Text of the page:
2) But there are still many problems. Consider her opening sentence:
To the student body, the operations of Uncomfortable Learning (UL) are shrouded in secrecy.
First, this is a group that has invited a dozen (?) speakers to campus over the last three years. At every single one of these events, a UL student has stood up, told the audience a bit about UL and invited other students to join. There is no “shroud” or “secrecy.” The Record itself has covered many of these events.
Second, let’s try this opening sentence with other student organizations.
To the student body, the operations of the Lecture Committee are shrouded in secrecy.
Now, in a stupid sense, this is true. Only a handful of students (not directly involved) know anything about the Lecture Committee or College Councils Finance Committee or the JA Selection Committee or . . . And that is OK! Life is busy and there is no reason why a random student needs to concern herself with the inner-workings of the dozens of student (and faculty!) committees/groups/clubs on campus. But Maluf is guilty of the worst sort of yellow journalism when she pretends (without quoting anyone!) that UL is especially secretive.
All but one, current head of group Zach Wood ’18, requested to remain anonymous.
Because she is not a very good journalist! First, the absurd first part of the series does nothing to engender confidence among students/alumni involved in UL. Second, she failed to take the opportunity (which at least one person provided her with) to come up with a quote that he would be comfortable saying on the record. Serious journalist do this by allowing the source to offer some material on background and to come up with a quote, often on a less controversial aspect of the topic, that the source is happy to see in print.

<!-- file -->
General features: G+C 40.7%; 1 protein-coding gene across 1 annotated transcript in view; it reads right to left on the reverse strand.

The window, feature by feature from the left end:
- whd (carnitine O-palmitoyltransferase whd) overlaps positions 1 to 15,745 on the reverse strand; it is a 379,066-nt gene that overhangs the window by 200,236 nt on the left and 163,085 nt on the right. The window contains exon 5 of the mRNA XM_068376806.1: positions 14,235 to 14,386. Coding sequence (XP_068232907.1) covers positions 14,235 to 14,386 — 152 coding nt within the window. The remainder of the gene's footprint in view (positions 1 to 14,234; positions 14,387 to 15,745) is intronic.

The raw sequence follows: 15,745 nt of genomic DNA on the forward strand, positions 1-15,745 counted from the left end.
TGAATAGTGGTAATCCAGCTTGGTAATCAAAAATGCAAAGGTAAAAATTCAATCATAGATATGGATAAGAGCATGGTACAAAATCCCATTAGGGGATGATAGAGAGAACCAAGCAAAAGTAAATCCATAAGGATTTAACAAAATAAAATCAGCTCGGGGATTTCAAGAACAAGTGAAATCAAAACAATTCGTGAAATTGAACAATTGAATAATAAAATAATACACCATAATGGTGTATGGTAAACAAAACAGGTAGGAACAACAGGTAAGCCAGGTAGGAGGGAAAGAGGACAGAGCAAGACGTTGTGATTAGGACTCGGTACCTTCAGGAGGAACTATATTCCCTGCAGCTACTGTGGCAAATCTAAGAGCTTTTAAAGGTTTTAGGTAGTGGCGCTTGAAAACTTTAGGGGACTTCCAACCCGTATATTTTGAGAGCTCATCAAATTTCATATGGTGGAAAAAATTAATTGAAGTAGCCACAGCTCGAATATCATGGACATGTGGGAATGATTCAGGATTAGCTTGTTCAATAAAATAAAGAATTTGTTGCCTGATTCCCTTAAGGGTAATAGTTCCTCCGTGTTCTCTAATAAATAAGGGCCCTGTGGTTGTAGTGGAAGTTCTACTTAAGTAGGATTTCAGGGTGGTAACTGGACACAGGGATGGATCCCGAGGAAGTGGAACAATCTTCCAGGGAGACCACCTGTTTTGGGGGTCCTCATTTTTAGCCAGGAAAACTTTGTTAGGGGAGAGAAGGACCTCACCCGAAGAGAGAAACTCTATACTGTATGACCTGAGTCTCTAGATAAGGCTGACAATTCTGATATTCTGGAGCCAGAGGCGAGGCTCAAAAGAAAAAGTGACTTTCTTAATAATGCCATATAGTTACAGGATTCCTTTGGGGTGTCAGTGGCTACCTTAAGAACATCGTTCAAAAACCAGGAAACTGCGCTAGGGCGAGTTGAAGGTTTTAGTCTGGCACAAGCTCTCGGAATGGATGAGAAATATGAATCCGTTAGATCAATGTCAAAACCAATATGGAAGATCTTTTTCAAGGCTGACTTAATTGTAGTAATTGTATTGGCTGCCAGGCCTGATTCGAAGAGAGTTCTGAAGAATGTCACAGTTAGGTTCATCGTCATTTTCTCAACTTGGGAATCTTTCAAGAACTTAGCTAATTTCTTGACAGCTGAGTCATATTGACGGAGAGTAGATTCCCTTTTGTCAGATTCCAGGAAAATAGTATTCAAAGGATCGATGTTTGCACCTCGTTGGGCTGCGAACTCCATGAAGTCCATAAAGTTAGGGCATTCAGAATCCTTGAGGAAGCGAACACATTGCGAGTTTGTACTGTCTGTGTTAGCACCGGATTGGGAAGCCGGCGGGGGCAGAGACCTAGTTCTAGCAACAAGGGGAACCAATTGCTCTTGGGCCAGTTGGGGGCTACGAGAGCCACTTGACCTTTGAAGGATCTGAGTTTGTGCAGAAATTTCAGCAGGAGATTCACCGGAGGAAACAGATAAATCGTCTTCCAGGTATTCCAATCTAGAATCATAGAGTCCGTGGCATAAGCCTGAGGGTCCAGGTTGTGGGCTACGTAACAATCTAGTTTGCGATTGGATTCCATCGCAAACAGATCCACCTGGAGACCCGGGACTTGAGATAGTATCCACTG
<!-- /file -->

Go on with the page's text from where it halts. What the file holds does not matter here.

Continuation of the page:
There is much more that is problematic here, but my sense is that readers are bored with the topic. Sound off in the comments if you want more Fisking!
Williams professor writing on background argues that I was too snarky/skeptical in this post about the efficacy of early childhood education.
If you asked me to name an economist who has worked on the returns to early childhood education, the first name that comes to mind is Jim Heckman, a professor at the University of Chicago who happens to have won a Nobel Prize. He is certainly one of the most evidence driven economists of his generation. After years of work, Heckman’s view is fairly nuanced, but I would characterize it as generally supporting funding for early childhood education (especially high quality programs targeted at the disadvantaged).